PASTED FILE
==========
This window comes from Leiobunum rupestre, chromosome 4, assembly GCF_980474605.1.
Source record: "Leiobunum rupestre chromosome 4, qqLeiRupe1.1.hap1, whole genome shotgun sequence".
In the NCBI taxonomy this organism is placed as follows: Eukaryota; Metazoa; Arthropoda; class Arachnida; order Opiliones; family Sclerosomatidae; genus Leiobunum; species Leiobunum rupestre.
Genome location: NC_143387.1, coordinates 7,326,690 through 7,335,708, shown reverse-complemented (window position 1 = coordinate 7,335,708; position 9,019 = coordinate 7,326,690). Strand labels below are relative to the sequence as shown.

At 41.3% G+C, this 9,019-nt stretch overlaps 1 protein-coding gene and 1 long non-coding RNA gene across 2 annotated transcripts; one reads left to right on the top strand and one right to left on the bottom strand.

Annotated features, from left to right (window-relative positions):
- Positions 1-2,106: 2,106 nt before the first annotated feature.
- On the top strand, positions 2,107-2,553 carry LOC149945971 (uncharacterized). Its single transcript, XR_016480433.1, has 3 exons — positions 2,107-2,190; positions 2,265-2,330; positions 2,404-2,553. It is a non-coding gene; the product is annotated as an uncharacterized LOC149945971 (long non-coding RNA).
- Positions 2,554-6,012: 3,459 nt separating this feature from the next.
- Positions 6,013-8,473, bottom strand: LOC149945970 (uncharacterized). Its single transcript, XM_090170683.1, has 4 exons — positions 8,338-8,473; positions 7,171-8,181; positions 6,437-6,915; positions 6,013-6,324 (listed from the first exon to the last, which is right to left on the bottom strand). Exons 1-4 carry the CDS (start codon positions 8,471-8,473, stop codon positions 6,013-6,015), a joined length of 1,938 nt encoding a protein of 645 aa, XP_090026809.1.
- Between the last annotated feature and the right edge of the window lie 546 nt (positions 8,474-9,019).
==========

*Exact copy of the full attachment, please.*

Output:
This window comes from Leiobunum rupestre, chromosome 4, assembly GCF_980474605.1.
Source record: "Leiobunum rupestre chromosome 4, qqLeiRupe1.1.hap1, whole genome shotgun sequence".
In the NCBI taxonomy this organism is placed as follows: Eukaryota; Metazoa; Arthropoda; class Arachnida; order Opiliones; family Sclerosomatidae; genus Leiobunum; species Leiobunum rupestre.
Genome location: NC_143387.1, coordinates 7,326,690 through 7,335,708, shown reverse-complemented (window position 1 = coordinate 7,335,708; position 9,019 = coordinate 7,326,690). Strand labels below are relative to the sequence as shown.

At 41.3% G+C, this 9,019-nt stretch overlaps 1 protein-coding gene and 1 long non-coding RNA gene across 2 annotated transcripts; one reads left to right on the top strand and one right to left on the bottom strand.

Annotated features, from left to right (window-relative positions):
- Positions 1-2,106: 2,106 nt before the first annotated feature.
- On the top strand, positions 2,107-2,553 carry LOC149945971 (uncharacterized). Its single transcript, XR_016480433.1, has 3 exons — positions 2,107-2,190; positions 2,265-2,330; positions 2,404-2,553. It is a non-coding gene; the product is annotated as an uncharacterized LOC149945971 (long non-coding RNA).
- Positions 2,554-6,012: 3,459 nt separating this feature from the next.
- Positions 6,013-8,473, bottom strand: LOC149945970 (uncharacterized). Its single transcript, XM_090170683.1, has 4 exons — positions 8,338-8,473; positions 7,171-8,181; positions 6,437-6,915; positions 6,013-6,324 (listed from the first exon to the last, which is right to left on the bottom strand). Exons 1-4 carry the CDS (start codon positions 8,471-8,473, stop codon positions 6,013-6,015), a joined length of 1,938 nt encoding a protein of 645 aa, XP_090026809.1.
- Between the last annotated feature and the right edge of the window lie 546 nt (positions 8,474-9,019).